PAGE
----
Russia’s judo diplomacy has the West’s policy on the mat
In judo, which is Japanese for “the gentle way”, there are no knockout blows, only a series of points scored against an opponent that add up to a victory.
Russia’s president Vladimir Putin, as a skilled practitioner of the sport, knows this well. For several years, he has gone toe-to-toe with the West – and won. Battle after battle has gone his way, without resorting to a war.
The tussle over Ukraine is only the most recent manifestation of this. Ukraine is a pivotal country for both Russia and the West, especially the European Union. Both want preferential trade deals with the country, as a prelude for greater integration. The EU has proffered its trade deal – years in the making – as a prelude to the country joining the EU. Russia wants Ukraine to join its own customs union, which already includes other former Soviet Union countries and is likely to include many more.
And both are willing to play tough and dirty to get what they want: Russia has repeatedly threatened to cut gas supplies to Ukraine, while US senator John McCain, in Kiev yesterday to join tens of thousands of protesters calling for closer EU ties, warned that the US might place sanctions on Ukraine if the trade deal with the EU fell through.
The US’ sudden concern for the states of the former Soviet Union is not, as one might infer from Mr McCain’s words in Kiev, to do with support for freedom or the right of the protesters to protest. Rather, it stems from hard political calculations of the extent – and ambition – of Russia’s power.
Earlier this month, unremarked by most analysts, secretary of state John Kerry touched down in Moldova – the first visit by such a senior US official for more than two decades. (“Touched down” is the right phrase, since Mr Kerry barely stayed for four hours.) The purpose of Mr Kerry’s visit was, as with Mr McCain’s in Ukraine, to put steel into the spine of the West’s supporters in the country. The Kremlin has vigorously opposed Moldova’s signing of a free-trade agreement with the EU. Again as with Ukraine, Russia used economic leverage to try to pressure the country, banning the import of Moldovan wine – Moldova’s largest export to its largest market.
And yet Mr Kerry, as with Mr McCain, offered little except words. And that is the root of the problem with the West’s relationship with the countries of the post-Soviet space. While Russia holds out economic carrots and wields large sticks, the West can offer little except comfort and the promise of more.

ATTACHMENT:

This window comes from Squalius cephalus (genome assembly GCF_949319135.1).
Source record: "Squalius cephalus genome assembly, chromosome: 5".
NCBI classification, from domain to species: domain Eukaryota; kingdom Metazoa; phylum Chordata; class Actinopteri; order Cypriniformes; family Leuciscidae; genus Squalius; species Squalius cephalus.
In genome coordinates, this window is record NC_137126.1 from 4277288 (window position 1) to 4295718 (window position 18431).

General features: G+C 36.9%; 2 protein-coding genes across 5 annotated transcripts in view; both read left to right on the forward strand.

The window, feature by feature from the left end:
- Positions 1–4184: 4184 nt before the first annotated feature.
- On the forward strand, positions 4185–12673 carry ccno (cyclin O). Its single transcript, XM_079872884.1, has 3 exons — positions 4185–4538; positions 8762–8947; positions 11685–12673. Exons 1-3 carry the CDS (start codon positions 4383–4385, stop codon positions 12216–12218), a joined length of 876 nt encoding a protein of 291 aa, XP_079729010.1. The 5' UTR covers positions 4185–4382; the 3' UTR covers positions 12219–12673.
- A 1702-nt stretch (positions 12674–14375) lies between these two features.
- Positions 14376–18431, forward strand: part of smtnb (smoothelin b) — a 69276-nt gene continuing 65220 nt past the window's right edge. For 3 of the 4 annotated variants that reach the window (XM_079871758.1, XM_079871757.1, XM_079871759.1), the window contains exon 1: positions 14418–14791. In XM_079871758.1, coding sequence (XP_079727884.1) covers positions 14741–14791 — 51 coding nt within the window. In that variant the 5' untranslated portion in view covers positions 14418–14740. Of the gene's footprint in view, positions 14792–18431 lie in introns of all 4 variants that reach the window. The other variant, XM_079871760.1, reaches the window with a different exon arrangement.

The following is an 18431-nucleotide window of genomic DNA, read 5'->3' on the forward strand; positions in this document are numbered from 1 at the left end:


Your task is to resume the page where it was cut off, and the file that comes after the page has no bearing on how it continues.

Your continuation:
The European Union cannot even offer membership – it is convulsed with internal problems, and its largest countries, such as the UK, don’t even want the people of its current members to be allowed free movement. The idea of enlarging the EU to countries with the populations of Ukraine (45 million) or Turkey (75 million) is dim and distant.
In the long run, Europe and the West will probably lose the confrontations over Moldova and Ukraine. If they don’t lose over the headlines – Ukraine’s president may well be replaced by one more open to the EU trade deal – they will likely lose in the details. Russia under Mr Putin is committed to the customs union and enlarging the country’s sphere of influence. The West is merely interested in putting out fires.
This is precisely what happened over Syria. The West had been largely unconcerned with Syria, seeing its place in their calculations of Middle East policy purely in terms of its relevance to Israel. Russia, on the other hand, sees Syria as essential to its influence in the region and, since the mid-2000s, has been steadily expanding its influence in Damascus.
When the uprising became a civil war, Moscow was firmly behind Bashar Al Assad in marked contrast to the US’s relationship with its ally in Cairo, Hosni Mubarak, who was swiftly abandoned.
Slowly, Mr Putin is knitting together the past pieces of the Soviet Union. His display of force in Georgia in 2008 – when Russia bombed the capital Tblisi, with no real response from the West – was only the most forceful of his attempts to draw the former Soviet states back into Russia’s orbit.
Last month, Russia’s man in Tajikistan won another election (“won” might be too strong a word since he was the sole credible candidate) and the month before that the Russian-speaking president of Azerbaijan was re-elected for a third term albeit in a discredited election.
The states of Central Asia still rely on Russia to an enormous extent – millions of their citizens cross the border to work. China, which is also increasing its presence in Central Asia, is a big market but offers comparatively little access to its employment market. The legacy of the Soviet Union, which means many Central Asians speak Russian, still gives the old motherland a pull. China is not likely to replace Russia any time soon.
Similarly, it is true, as Alan Philps argued in these pages last week, that Russia will not replace the United States in the Middle East. But it doesn’t need to. By carving out its zones of influence and defending them fiercely, it is always going to carry more weight in those narrow areas than a global power. When Mr Kerry goes to Moldova, or Mr McCain goes to Ukraine, pro-West politicians in these countries enjoy a brief spell of attention and focus from the superpower. But America is far away, literally and metaphorically. Once the entourage leaves, so, too, does America’s attention – while Russia remains next door, watchful.
The crowds in Kiev’s main square will soon learn the same thing the Syrians shivering in the snow have had to understand: America has many things on its mind, but Russia has only one.
On Twitter: @FaisalAlYafai
Updated: December 16, 2013 04:00 AM